According to figures released by the Forestry Department of North Sulawesi, reclamation success rates have reached 92.82%, around 12% higher than the government’s standard. “The success of the reclamation at Minahasa is reflected in the fact that Indonesia’s Ministry of Forestry designated 221 hectares of the reforested mine site as a botanical garden,” says Omar Jabara, group executive of corporate communications at Newmont Mining.

Jabara believes that the project demonstrates how “mines can be discovered, operated and closed responsibly”, but admits that gaining approval for the garden – granted in 2014 – was a complicated process. “Seeking botanical garden designation is a long and arduous process, requiring approvals and endorsement from various local governments, as well as research and analysis to assess a botanical garden’s potential social, economic and environmental impacts.”

Scheduled for completion in five to seven years, it will, says Jabara, “be a tourist destination for thousands of regional and international visitors annually and, through entrance fees and taxes, will contribute to regional revenue”.

“Both the reclaimed forest and botanical garden have the potential to create positive economic and environmental conditions for local inhabitants,” he says. “In addition, the site’s botanical garden designation ensures [that] the habitats of hundreds of species of plants, birds, insects and other animals will be protected.”

Looking forward, it is hoped that this diversity of species will enable the reclaimed forest and garden to become areas for environmental research and education, acting as outdoor classrooms and laboratories.



As part of PTNMR’s sustainable development for the mine closure, opinions from local communities were sought. One avenue for discussion between different parties is the community consultative committee, which consists of community leaders and members from local villages close to the mine site and wider area.

A prime concern, according to a case study created by PTNMR entitled ‘Sustainable development for post closure’, was that villages would suffer through a loss of contractors and local wages. The answer from PTNMR was to introduce sustainable social programs across areas such as micro-finance, fisheries and agricultural technology, as well as vocational training for communities.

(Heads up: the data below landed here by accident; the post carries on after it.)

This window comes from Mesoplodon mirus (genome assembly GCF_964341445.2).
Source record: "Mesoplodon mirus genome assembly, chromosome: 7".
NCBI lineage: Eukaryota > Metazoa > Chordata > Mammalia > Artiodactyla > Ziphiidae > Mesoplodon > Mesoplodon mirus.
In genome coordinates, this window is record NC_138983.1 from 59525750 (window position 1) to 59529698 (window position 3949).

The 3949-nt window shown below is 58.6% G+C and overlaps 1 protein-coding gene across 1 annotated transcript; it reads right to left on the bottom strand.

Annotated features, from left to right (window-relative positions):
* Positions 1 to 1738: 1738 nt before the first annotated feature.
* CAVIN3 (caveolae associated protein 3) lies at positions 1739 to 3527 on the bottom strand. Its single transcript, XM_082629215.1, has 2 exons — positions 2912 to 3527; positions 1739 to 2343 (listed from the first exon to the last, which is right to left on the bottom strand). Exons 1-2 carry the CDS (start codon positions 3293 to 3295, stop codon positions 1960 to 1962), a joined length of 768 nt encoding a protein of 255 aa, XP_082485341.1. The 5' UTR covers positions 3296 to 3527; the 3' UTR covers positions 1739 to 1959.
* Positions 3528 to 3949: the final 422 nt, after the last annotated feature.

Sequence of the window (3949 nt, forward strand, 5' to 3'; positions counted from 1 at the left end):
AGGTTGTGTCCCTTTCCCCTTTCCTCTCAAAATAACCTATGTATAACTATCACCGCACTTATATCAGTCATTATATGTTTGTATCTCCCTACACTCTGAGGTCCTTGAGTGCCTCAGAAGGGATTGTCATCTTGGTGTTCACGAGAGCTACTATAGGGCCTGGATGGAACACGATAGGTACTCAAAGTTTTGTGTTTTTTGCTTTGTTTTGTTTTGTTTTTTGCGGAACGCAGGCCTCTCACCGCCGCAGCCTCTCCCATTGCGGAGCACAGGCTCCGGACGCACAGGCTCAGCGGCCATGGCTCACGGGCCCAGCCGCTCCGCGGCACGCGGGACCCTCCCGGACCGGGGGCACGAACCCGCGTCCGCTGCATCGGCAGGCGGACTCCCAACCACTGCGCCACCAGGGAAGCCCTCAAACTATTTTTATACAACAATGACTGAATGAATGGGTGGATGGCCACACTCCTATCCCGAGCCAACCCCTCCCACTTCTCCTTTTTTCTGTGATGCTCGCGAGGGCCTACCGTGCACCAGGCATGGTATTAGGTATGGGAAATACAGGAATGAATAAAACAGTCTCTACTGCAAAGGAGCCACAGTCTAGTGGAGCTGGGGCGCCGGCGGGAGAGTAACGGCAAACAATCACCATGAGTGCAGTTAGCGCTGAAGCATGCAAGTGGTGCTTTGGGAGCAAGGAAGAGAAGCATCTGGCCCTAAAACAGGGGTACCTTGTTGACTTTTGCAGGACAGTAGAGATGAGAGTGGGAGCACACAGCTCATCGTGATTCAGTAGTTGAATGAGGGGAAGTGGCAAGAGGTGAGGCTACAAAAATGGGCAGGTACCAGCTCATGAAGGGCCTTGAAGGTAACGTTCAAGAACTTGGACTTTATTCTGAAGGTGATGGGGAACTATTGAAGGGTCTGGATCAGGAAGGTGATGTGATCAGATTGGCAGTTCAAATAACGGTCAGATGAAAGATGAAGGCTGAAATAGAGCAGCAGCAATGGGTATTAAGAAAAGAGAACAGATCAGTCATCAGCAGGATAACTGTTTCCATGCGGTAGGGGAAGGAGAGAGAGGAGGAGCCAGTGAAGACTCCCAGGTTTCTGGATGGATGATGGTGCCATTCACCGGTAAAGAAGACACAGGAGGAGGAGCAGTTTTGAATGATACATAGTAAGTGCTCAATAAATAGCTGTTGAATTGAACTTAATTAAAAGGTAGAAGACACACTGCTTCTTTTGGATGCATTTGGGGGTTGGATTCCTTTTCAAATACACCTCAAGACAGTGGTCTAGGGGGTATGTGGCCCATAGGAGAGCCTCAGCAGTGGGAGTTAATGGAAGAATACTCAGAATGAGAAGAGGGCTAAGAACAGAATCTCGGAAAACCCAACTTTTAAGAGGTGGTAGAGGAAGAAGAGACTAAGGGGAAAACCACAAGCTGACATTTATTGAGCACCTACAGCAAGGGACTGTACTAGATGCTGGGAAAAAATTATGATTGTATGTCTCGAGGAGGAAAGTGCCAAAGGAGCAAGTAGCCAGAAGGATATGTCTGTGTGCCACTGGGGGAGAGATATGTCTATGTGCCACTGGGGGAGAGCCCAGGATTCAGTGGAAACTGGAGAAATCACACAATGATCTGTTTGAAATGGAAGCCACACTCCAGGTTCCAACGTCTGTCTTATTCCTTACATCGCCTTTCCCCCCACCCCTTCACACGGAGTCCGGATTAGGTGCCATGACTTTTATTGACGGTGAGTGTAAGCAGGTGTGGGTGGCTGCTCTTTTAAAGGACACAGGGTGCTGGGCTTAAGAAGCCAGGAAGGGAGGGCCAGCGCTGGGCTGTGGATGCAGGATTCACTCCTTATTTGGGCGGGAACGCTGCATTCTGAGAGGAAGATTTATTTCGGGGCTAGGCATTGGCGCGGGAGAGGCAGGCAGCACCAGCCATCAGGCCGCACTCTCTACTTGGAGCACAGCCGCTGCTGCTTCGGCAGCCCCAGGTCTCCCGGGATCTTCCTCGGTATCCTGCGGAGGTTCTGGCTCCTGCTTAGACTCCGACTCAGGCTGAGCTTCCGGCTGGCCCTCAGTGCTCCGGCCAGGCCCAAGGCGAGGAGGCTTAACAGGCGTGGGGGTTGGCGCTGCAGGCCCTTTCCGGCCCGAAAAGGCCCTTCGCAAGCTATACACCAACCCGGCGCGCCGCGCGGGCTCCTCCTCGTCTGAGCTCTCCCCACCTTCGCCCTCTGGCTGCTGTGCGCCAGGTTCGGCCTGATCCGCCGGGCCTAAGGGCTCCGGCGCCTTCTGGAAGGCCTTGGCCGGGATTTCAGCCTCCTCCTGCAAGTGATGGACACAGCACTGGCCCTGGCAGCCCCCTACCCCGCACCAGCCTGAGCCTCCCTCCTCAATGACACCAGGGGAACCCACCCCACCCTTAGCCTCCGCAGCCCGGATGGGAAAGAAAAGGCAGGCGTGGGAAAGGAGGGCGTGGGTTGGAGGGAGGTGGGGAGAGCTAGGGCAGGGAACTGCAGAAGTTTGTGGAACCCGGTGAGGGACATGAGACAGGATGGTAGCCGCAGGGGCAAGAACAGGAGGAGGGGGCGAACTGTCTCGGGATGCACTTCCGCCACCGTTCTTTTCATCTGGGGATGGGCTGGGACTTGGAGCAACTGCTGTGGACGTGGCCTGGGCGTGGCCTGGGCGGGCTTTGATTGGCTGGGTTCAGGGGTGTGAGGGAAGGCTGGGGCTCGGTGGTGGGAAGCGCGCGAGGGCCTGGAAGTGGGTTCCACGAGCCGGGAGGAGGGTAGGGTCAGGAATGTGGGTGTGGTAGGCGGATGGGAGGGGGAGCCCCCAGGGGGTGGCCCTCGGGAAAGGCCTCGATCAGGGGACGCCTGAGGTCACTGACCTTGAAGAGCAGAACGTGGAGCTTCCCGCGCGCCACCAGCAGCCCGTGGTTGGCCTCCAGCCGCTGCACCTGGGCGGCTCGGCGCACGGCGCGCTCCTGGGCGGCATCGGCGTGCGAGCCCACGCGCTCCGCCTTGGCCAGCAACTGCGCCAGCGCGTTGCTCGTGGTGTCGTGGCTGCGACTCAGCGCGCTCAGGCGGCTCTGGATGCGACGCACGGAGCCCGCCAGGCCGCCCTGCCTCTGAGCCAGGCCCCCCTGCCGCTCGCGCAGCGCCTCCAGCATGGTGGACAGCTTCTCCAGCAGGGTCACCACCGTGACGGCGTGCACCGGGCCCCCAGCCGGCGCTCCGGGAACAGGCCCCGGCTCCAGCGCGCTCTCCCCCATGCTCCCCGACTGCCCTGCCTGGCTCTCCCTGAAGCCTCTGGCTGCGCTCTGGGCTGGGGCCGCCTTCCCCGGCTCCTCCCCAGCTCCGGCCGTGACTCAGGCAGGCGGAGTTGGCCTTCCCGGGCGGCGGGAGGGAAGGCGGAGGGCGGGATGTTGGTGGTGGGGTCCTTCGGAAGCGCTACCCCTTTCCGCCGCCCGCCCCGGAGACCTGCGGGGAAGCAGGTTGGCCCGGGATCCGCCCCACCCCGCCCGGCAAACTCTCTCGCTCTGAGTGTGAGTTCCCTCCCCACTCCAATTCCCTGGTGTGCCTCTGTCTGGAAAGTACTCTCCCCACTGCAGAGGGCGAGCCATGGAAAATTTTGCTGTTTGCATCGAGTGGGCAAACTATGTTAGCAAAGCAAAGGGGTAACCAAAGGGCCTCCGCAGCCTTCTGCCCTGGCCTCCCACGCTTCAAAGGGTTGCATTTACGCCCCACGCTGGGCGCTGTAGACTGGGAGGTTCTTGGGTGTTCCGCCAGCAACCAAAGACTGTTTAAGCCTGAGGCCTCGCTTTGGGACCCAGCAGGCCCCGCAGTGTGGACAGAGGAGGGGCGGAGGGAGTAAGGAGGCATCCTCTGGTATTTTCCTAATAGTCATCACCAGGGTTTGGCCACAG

One such example is the mangrove rehabilitation in Ratatotok and Buyat. By working with non-governmental organizations and local groups, there has been a push towards restoring the sites as part of the reforestation of the wider mine closure. This has seen approximately 50,000 mangroves planted on 5ha of village land, producing 10,000 mangrove seedlings of local species.



PTNMR’s transformation of the gold mine centers around three concepts: environmental, economic and social sustainability.

The first includes the mangrove rehabilitation, reclamation forest and artificial coral reefs at Buyat Bay and Totok Bay. The reefs are home to more than 3,000 reef balls that mimic the habitat of fish and other organisms – providing economic benefits through the development of fish stock and underwater diving tourism.

Monitoring by the fishery and marine faculty of Sam Ratulangi University discovered that the reefs’ biodiversity of coral fish was similar to what would be found in natural reefs, and surveys up until 2009 highlighted that 83 species and 4,171 individual organisms had inhabited the reefs.

On the environmental aspect, Jabara adds: “Although in years past some claimed the Minahasa mine polluted the environment, ongoing independent testing has shown that the mine was operated and closed responsibly. The reclaimed forest also has become a model for carbon absorption.”